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3Pointer:  Full-Cloud: Fact or Fiction?

Spring, 2015

Some small businesses are kicking technology to the curb. Sort of.

A movement is underfoot to dismiss space-hogging servers and temperamental desktops in favor of a full-cloud offering where everyday business systems are virtualized.

Here’s how full-cloud works. A thin client (basically a dummy terminal) or other device uses the Internet to connect you to your company’s entire IT infrastructure—servers, data, email, business tools and applications. Everything is stored in highly secure data centers, designed as fortresses even Chuck Norris couldn’t crack (more on this a bit later).

If all this sounds a bit like science fiction, it isn’t. 3Points has helped several companies make the leap to full-cloud. One in particular, Destra Capital Management, is featured in this issue. According to company president James Yount, he’s never looked back. 

Let’s see how traditional technology compares with full-cloud...

Sound familiar? All your tech stuff is on-site, vulnerable to fire, power outages, natural disasters, negligence and theft. You purchased the equipment, which is an added line item on your P&L. As computers and servers sit in your office, problems that can’t be solved remotely demand a 3Points technician. As technology matures, equipment needs replacement. When software reaches end-of-life, there’s another version lined up just waiting for installation.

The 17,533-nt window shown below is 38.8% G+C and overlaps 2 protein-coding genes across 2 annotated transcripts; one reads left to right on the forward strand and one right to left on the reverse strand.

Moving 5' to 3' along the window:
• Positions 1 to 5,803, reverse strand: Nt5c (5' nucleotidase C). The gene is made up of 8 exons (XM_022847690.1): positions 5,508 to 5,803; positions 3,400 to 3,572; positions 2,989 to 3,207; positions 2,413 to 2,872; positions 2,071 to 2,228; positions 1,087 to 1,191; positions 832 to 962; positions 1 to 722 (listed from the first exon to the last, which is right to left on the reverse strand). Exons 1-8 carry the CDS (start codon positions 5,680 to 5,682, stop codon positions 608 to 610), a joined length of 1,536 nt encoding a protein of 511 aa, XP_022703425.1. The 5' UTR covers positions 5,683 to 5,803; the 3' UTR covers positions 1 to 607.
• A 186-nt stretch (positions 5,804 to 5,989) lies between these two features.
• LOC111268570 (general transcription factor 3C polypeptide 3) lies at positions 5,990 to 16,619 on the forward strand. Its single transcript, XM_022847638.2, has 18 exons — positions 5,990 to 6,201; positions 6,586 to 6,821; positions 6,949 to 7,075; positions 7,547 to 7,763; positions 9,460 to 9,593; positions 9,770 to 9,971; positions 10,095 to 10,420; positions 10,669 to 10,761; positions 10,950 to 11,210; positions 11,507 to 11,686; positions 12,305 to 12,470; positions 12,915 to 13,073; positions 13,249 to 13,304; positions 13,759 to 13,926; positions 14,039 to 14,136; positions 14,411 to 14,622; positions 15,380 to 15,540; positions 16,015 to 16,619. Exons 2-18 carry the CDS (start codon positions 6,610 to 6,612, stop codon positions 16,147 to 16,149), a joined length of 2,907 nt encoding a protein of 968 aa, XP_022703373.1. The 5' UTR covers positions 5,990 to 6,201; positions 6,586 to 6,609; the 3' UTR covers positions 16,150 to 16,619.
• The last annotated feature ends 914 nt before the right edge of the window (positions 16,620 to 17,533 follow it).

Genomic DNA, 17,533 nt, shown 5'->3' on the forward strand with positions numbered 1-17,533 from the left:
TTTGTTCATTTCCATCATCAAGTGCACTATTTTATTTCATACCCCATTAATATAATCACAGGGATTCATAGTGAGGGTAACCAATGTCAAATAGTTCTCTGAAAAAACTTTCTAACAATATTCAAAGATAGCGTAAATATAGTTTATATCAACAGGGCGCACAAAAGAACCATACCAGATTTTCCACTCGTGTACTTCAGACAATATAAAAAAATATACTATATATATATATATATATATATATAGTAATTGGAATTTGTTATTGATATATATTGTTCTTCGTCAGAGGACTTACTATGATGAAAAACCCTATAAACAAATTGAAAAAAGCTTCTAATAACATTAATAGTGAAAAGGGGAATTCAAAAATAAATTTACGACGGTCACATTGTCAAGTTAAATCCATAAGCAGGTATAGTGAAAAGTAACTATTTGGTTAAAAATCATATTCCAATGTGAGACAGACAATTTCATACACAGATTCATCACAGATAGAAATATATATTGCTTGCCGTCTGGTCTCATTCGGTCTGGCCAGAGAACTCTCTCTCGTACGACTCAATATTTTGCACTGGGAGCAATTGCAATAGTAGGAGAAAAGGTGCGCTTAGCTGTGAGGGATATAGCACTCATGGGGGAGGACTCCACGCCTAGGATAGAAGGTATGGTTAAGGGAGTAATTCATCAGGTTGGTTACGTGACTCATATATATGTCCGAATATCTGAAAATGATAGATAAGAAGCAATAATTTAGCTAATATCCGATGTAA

Now imagine a far less cost of ownership. With full-cloud, you don’t have to buy desktop computers or servers, so if anything happens to your office, your information isn’t there to lose. Instead, it’s sitting safely in two separate data centers, one on each coast, that are SAS 70 compliant with biometric hand scanners and backup generators fueled by natural gas. Cold air comes up through the floor. An intricate maze of pipes keeps the temperature crisp. Highly pressurized, clean water is on hand in case of fire. Robotic arms load and unload tapes in a tape library.

Below are five reasons why some small business leaders are embracing full-cloud computing.

Flexibility and Productivity

Going full-cloud centralizes your business infrastructure. Employees and clients with access rights can work at 3 a.m. just as easily as 3 p.m. on any device with an Internet connection. Cloud computing cultivates greater productivity.